Two weeks from the spring equinox in the northern hemisphere and the Atlantic region of the U.S is still being pummeled by harsh winter snowstorms. The unforgiving cold and snow have not abated in much of the northeastern parts of the U.S and many states are still very much experiencing emergency weather conditions. The Washington D.C region alone was hit with a snow and ice storm recently that has once again crippled the greater metro area–closing businesses, complicating transportation, and affecting residents with polar temperatures. Air and ground transit has been compromised in many cities and conditions remain consistently bad.
The sustained winter weather in the eastern U.S is a reminder that individual and city/state wide preparation year round is absolutely essential. The near constant barrage of polar temperatures and snowstorms across the northeast, midwest, and deep south have caught many regions off guard and served as a powerful indicator of the havoc this kind of weather has on infrastructure and livelihoods. To take the example of the freeze that hit the deep south, most residents were completely unprepared to address the effects of such cold weather. On a city and state level, as well, resources were inadequate at best.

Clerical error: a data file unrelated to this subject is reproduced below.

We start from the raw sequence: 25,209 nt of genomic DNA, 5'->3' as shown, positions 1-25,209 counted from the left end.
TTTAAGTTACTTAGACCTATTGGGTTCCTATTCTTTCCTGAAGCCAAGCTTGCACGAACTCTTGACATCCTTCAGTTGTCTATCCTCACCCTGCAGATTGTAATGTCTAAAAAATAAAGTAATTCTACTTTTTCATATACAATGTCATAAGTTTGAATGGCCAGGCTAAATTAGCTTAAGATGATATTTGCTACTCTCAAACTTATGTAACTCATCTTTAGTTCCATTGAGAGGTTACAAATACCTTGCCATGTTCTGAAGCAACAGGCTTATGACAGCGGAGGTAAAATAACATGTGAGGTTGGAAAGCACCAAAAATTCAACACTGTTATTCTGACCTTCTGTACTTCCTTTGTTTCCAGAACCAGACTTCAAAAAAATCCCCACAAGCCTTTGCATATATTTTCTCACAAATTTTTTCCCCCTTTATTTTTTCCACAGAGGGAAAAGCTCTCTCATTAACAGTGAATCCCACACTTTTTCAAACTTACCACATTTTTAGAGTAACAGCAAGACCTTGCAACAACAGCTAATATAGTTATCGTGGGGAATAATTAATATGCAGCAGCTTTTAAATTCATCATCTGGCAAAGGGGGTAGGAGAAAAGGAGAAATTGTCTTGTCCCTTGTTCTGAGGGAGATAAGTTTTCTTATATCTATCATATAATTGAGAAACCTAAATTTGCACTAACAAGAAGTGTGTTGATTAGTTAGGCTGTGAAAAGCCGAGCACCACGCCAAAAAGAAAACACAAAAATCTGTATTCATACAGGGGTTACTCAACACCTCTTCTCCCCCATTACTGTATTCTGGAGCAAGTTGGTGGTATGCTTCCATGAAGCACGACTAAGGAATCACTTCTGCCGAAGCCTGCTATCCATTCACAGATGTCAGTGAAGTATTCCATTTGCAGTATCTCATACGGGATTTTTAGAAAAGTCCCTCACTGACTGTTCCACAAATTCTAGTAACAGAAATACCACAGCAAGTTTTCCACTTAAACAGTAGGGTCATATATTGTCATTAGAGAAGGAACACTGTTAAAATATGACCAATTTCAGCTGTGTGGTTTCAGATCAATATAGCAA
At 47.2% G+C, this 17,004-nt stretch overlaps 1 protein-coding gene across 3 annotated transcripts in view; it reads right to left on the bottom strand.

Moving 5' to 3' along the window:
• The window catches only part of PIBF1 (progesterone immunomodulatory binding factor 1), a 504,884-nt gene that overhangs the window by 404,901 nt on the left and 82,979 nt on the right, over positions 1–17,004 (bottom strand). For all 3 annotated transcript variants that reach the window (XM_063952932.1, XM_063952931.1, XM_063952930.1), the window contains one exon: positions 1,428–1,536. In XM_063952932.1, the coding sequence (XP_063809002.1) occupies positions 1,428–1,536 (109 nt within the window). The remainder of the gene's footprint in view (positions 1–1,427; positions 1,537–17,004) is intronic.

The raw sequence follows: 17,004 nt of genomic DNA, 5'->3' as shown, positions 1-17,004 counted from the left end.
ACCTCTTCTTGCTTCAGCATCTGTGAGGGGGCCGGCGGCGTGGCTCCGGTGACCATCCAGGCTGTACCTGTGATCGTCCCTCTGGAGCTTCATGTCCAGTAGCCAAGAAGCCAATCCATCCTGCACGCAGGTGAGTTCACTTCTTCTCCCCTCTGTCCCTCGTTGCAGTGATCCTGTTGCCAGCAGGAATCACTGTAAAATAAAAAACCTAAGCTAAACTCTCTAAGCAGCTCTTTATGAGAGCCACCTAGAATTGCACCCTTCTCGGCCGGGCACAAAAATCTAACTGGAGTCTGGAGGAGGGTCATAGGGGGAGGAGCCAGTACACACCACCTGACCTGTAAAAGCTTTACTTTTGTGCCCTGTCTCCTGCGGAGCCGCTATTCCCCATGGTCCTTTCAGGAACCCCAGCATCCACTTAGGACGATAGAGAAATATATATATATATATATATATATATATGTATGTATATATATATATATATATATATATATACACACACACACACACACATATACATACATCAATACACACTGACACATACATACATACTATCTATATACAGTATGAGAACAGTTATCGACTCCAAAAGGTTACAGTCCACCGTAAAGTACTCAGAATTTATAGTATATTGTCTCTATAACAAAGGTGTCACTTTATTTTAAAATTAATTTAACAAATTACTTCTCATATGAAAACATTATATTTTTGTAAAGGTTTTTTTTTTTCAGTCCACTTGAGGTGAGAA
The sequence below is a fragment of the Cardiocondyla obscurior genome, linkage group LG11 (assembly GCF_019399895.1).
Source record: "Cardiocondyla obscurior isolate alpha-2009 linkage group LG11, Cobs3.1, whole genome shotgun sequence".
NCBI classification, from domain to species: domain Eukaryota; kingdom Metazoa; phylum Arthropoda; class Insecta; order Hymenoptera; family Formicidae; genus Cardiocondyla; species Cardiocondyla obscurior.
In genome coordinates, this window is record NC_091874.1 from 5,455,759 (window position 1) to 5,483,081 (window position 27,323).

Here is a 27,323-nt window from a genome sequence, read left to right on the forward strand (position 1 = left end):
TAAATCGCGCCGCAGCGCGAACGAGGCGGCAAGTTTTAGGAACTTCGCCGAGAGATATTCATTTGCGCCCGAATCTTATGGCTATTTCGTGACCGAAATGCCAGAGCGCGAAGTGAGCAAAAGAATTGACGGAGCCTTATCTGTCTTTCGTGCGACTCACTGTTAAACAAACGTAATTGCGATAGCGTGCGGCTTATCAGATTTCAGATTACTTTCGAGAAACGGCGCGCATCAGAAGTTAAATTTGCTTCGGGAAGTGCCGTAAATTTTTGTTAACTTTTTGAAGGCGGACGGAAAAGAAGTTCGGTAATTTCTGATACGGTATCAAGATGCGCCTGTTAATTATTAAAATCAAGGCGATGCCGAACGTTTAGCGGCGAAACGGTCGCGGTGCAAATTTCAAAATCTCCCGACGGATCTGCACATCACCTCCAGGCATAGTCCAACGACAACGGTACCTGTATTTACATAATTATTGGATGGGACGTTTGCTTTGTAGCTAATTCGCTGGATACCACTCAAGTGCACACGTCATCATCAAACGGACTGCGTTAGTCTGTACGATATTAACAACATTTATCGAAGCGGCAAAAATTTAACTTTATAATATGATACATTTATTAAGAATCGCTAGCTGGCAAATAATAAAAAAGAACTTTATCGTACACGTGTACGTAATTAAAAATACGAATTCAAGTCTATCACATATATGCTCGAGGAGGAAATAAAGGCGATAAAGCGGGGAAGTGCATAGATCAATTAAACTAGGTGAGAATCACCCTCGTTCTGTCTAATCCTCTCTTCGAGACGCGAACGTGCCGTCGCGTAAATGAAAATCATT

While the Atlantic region and other parts of the northeastern U.S are more accustomed to harsh winter storms, the consequences of the brutal snowstorms and arctic temperatures have taken their toll on business, transit, and everyday life. From widespread power outages and road closures to paralyzing snow and ice, formulating an emergency plan and knowing where to turn for resources in responding to an emergency situation is very important. Even as the seasons slowly transition, the risk of severe weather remains a constant. Hopefully the snowstorms end, but disaster preparedness continues.
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